Greek far-right revels in newfound spotlight

The neo-Nazi party Golden Dawn won 21 seats in Greece’s parliamentary elections on Sunday – a historic first for the group. Having been scoffed at for more than thirty years, is Greece’s viciously xenophobic far-right now a force to be reckoned with?


After watching his party collect almost 7% of the votes in Greece’s May 6 parliamentary elections, far-right leader Nikolaos Michaloliakos felt vindicated. For the first time in its history his ultra-nationalist Golden Dawn party will count 21 members in the 300-seat Greek Parliament.

“You insulted, ignored and humiliated me. But I won,” he spat at reporters during a press conference in Athens after the election results were announced. “I came, I saw, I conquered. Now, all foreigners out of my country! The hour of fear has come for the traitors of the fatherland."


Golden Dawn rejects the “neo-Nazi” label, but its rhetoric, symbols and history are, for many analysts, cause for concern.

While the party has adopted an ancient Greek symbol as its emblem, its likeness to the Nazi swastika is striking. As for the open palm salute used by its members, it leaves no doubt as to who the party draws inspiration from.

Golden Dawn’s official website sells copies of Adolf Hitler’s manifesto “Mein Kampf” and other Nazi literature, as well as dozens of books that defend white supremacy, including the controversial 1978 novel “The Turner Diaries” by William Luther Pierce, an American white supremacist.

“I rarely use the term neo-Nazi because it is often incorrectly used to describe far-right parties,” said Jean-Yves Camus, a French researcher and expert on European far-right groups. “But in the case of Golden Dawn, the term fits.”

History of violence and ‘charity’

In little more than 30 years, Michaloliakos has carried Golden Dawn from prison to the halls of Parliament.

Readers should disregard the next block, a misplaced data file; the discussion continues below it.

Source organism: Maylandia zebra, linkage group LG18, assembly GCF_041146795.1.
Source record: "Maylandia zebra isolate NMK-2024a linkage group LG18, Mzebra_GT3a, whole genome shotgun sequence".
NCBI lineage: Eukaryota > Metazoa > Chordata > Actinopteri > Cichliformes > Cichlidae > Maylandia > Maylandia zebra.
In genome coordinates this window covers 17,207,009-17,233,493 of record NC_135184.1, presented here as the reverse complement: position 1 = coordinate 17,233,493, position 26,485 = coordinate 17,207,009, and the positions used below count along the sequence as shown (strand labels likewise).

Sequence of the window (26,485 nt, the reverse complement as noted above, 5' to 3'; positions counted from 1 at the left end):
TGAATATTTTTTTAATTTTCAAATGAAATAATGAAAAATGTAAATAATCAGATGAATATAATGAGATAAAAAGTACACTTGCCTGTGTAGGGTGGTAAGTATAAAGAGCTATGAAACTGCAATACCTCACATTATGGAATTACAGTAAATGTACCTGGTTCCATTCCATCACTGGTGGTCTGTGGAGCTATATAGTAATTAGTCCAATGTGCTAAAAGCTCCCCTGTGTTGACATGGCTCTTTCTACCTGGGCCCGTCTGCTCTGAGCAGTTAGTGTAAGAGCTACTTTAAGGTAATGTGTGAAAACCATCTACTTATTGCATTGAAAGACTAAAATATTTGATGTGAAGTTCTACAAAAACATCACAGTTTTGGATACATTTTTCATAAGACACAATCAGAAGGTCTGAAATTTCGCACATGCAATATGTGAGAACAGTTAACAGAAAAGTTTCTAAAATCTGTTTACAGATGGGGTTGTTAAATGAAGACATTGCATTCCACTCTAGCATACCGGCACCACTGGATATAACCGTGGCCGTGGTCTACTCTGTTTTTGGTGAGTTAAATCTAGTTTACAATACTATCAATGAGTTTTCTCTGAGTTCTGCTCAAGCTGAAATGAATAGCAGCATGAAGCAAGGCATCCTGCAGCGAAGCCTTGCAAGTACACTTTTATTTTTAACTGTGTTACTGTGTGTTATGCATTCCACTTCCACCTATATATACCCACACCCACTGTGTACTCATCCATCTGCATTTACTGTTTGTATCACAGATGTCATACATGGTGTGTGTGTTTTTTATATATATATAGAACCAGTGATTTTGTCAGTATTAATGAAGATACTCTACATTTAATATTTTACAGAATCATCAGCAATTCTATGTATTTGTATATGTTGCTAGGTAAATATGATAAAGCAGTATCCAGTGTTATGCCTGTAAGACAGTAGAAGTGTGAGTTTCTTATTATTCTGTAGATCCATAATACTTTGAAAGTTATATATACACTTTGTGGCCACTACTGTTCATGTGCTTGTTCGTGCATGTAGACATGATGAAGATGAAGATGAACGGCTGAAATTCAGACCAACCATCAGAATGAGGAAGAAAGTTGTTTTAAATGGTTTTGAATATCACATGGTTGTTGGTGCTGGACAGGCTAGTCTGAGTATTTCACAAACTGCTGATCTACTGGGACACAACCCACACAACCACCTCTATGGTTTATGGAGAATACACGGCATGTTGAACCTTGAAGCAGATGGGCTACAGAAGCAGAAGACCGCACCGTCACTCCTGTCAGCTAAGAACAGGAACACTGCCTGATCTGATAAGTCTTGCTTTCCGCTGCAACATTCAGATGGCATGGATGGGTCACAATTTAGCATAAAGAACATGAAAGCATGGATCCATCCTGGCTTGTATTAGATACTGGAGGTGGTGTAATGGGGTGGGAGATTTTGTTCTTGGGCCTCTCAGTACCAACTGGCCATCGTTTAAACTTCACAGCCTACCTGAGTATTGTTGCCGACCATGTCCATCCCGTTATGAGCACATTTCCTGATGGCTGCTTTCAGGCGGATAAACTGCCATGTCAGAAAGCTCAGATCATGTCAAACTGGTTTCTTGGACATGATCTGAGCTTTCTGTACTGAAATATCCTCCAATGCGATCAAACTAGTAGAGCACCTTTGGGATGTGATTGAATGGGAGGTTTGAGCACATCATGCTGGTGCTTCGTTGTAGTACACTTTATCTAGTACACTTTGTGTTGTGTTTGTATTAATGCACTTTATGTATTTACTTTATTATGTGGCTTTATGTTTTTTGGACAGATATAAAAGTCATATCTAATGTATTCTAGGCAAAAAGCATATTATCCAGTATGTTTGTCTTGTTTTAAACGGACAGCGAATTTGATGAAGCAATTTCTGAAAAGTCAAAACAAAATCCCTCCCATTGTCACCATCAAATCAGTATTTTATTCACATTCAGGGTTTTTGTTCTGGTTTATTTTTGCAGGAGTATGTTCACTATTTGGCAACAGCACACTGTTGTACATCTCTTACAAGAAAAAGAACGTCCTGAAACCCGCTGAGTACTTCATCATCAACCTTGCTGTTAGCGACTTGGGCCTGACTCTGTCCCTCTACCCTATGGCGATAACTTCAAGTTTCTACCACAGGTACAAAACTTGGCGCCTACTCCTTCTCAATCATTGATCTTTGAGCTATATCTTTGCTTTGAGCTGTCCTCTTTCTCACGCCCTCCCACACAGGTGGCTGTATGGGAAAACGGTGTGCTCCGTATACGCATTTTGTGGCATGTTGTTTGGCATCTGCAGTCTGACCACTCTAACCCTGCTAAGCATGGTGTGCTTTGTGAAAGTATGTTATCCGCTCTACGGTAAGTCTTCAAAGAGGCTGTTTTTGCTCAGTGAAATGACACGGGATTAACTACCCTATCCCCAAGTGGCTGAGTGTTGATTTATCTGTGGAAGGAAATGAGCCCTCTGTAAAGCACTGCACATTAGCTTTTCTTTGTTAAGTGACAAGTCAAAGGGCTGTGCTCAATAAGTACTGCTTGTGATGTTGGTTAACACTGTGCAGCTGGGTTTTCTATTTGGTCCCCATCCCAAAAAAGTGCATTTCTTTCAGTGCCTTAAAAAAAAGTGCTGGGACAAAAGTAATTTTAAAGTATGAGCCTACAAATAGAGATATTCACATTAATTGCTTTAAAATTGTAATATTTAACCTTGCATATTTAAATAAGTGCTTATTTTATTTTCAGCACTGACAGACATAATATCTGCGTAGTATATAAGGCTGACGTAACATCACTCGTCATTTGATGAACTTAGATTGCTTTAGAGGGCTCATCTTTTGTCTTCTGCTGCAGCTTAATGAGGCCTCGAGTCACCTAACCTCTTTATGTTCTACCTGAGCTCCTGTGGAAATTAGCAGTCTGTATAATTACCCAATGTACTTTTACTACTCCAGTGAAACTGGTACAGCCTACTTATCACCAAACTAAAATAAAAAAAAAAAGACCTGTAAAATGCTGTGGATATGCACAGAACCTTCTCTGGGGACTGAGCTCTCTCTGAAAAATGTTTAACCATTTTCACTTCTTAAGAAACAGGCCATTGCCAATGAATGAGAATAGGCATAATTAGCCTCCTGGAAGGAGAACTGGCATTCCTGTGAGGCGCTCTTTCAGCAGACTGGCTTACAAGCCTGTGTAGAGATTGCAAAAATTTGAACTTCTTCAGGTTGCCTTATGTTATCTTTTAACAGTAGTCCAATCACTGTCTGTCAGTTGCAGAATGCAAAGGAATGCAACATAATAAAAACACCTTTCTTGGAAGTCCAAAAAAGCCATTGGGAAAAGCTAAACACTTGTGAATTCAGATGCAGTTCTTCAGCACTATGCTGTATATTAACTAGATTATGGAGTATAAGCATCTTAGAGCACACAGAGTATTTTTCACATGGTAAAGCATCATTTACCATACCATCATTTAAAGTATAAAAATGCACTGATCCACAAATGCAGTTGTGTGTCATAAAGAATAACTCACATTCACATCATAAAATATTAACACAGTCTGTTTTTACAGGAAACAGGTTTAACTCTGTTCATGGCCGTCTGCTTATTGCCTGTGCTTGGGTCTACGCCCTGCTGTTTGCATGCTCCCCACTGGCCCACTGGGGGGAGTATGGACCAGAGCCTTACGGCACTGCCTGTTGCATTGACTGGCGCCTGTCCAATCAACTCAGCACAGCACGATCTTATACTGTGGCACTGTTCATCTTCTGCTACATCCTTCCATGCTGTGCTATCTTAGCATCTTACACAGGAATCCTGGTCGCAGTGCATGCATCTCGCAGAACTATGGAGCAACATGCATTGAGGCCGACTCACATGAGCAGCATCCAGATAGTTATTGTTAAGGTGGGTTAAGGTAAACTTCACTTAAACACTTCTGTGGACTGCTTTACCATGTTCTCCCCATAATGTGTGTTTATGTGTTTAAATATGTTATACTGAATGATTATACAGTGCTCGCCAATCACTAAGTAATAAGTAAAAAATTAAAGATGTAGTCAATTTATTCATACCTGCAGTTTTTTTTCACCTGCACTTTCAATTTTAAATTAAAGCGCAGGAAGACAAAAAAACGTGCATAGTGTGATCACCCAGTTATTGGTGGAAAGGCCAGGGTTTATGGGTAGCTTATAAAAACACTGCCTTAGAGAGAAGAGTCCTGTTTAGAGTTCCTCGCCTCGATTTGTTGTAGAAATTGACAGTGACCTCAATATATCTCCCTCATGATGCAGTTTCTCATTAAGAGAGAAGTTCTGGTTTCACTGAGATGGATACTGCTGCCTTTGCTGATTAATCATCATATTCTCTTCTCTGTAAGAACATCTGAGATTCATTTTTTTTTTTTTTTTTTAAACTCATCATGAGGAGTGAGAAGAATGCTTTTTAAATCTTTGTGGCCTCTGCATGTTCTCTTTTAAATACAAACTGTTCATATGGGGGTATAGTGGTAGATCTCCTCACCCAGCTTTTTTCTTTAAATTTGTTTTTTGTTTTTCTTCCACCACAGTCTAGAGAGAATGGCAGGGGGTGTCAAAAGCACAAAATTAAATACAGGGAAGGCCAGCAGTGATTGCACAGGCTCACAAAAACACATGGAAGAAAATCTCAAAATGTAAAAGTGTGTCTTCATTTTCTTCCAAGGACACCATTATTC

Dubbed 'the Führur' by the Greek press, Michaloliakos was handed several jail sentences in the 1970s on charges of assault and possession of weapons. It was after his release from jail that he founded a magazine that would carry the same name as his future political group.

Soon, Golden Dawn was involved in a lot more than printing and selling nationalist literature, says Camus. “Since its beginnings the group has engaged in violent street action. Members have often organised night patrols, especially in central Athens, with the objective of beating immigrants who crossed their path,” he said.

The past two years have seen an increase in racist attacks in the Greek capital, with Afghans and Pakistanis most often the target.

Writing in the International Herald Tribune last January, Human Rights Watch’s Eva Cosse said some areas of Athens had become virtual “no-go” areas for migrants and asylum seekers “because of the risk of attacks by vigilante groups.”

But Golden Dawn members have also become conspicuous through their peculiar brand of community outreach. The group’s members offer to escort elderly residents who want to withdraw money from ATM machines and organise food and clothing drives for families in poor neighbourhoods surrounding Athens – as long as they are white.

“It is a very commonly used tactic to appeal to disenfranchised voters, and is especially prevalent in neighbourhoods with many immigrants,” said George Prevelakis, professor of political science at the Sorbonne University in Paris.

“Today [Michaloliakos] is slightly trying to conceal his Nazi roots. But his ideology remains the same,” said Camus. “It’s an ideology dominated by anti-immigrant and xenophobic rhetoric, and which now counts anti-austerity.”

Consequence of austerity

Michaloliakos' rise in the past two months has been meteoric. In the country’s 2009 parliamentary poll, his party received only 0.23% of votes, and only as far back as January he was so low in surveys of voter intentions that polling agencies did not bother mentioning him.

However, hundreds of thousands of Greeks cast a ballot for Golden Dawn on May 6. "We should avoid generalities. This obviously does not mean that all people who voted for Golden Dawn are neo-Nazis," said Camus.

Analysts say Golden Dawn’s sudden surge has much to do with the strict austerity regime imposed by the EU and accepted by Greece’s former ruling coalition in February. “The increasing poverty and the feeling of lost sovereignty in Greece have generated a nationalist rejection of all decisions dictated from abroad,” Camus explained.

But not all observers are overly concerned about the far right’s recent political advance. For the Sorbonne’s Prevelakis, Golden Dawn is merely benefitting from the current disarray of Greece’s mainstream parties. “This is a reactionary phenomenon that will not last long,” Prevelakis said.

“It's sad to see the rebirth of a party like Golden Dawn, but its leaders have no credibility. They have so far avoided public debates, they will eventually be discredited,” agreed Camus.

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